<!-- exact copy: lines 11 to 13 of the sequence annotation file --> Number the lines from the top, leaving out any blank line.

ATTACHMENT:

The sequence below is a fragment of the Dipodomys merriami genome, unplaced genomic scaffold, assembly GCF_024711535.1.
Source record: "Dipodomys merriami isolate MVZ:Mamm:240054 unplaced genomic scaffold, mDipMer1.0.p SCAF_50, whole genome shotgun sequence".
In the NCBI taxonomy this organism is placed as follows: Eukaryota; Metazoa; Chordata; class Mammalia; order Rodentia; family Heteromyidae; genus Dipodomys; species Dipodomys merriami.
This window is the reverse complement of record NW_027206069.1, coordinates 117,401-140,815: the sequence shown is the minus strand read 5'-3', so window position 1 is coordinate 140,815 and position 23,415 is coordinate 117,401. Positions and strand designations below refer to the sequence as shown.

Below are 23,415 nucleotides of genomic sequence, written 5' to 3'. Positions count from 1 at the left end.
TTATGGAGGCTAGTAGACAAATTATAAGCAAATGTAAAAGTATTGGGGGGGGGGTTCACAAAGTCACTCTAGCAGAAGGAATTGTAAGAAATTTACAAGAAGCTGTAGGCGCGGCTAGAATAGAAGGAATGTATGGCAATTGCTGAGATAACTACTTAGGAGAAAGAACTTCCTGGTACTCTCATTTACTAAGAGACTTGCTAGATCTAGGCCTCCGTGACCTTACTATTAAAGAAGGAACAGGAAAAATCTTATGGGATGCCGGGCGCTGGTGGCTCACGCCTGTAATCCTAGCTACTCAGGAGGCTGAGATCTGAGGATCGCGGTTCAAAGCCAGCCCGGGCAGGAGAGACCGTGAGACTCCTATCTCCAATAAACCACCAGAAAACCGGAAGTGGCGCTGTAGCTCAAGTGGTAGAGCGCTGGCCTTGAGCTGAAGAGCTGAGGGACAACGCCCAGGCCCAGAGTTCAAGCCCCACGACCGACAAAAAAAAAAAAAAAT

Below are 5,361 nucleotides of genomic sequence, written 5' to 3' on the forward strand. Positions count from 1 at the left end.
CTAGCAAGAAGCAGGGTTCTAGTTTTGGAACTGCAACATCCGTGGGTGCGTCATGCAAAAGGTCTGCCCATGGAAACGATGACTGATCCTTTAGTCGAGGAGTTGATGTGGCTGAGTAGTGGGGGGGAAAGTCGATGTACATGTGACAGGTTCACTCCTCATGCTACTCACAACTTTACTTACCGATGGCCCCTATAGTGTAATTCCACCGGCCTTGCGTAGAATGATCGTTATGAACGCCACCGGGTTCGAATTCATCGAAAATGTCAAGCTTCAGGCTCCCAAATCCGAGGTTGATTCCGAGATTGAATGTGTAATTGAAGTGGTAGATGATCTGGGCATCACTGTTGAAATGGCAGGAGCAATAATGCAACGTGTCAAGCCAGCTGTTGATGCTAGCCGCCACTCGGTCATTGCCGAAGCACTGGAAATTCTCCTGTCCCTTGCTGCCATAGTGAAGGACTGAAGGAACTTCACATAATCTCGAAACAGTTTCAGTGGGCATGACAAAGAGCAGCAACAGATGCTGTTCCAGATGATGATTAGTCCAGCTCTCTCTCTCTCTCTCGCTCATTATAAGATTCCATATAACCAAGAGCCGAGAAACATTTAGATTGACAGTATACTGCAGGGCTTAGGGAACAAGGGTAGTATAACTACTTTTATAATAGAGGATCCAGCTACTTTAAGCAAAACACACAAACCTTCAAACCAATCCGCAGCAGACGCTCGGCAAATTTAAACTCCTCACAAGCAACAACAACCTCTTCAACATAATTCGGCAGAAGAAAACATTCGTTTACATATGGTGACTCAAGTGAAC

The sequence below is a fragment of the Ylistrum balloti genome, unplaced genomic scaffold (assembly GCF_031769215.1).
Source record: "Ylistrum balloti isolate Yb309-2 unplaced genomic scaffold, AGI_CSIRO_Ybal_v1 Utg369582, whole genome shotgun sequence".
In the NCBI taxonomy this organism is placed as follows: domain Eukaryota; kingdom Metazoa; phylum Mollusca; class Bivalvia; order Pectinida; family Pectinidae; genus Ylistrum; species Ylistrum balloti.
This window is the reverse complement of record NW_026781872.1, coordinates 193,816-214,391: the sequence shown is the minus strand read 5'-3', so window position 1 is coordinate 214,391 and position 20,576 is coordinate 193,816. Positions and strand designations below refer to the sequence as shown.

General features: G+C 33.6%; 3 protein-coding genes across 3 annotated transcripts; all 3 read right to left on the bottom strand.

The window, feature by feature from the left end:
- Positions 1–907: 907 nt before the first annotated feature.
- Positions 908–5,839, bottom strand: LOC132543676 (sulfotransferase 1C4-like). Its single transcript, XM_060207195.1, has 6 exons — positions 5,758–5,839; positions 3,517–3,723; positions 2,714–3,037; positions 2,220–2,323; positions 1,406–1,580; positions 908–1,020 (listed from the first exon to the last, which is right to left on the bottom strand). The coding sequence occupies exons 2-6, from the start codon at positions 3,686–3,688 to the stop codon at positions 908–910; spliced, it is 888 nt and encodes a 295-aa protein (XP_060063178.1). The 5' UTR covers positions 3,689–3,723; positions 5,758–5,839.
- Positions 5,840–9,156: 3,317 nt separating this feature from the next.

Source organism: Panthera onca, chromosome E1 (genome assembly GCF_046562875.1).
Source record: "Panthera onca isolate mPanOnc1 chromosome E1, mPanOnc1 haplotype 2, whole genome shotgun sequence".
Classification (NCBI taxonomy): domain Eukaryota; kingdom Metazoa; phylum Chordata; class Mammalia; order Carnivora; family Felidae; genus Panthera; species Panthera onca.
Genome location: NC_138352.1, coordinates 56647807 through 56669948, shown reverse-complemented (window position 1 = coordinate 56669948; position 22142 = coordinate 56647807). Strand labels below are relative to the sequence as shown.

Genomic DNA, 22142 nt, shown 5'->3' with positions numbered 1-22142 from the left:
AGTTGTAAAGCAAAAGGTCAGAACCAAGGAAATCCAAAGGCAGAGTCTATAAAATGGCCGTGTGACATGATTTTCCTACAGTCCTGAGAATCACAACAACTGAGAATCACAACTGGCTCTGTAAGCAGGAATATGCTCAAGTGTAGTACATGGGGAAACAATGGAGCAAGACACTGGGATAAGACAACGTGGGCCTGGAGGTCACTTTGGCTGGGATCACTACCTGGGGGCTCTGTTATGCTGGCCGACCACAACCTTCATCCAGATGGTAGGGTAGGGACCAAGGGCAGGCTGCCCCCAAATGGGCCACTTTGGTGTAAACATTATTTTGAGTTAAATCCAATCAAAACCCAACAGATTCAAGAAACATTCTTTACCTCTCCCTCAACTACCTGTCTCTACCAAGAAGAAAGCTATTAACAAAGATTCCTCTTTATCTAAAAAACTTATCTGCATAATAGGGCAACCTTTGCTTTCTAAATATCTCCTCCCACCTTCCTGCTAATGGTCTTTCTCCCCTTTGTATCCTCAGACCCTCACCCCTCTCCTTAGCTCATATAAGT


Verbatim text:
In the NCBI taxonomy this organism is placed as follows: domain Eukaryota; kingdom Metazoa; phylum Mollusca; class Bivalvia; order Pectinida; family Pectinidae; genus Ylistrum; species Ylistrum balloti.
This window is the reverse complement of record NW_026781872.1, coordinates 193,816-214,391: the sequence shown is the minus strand read 5'-3', so window position 1 is coordinate 214,391 and position 20,576 is coordinate 193,816. Positions and strand designations below refer to the sequence as shown.

General features: G+C 33.6%; 3 protein-coding genes across 3 annotated transcripts; all 3 read right to left on the bottom strand.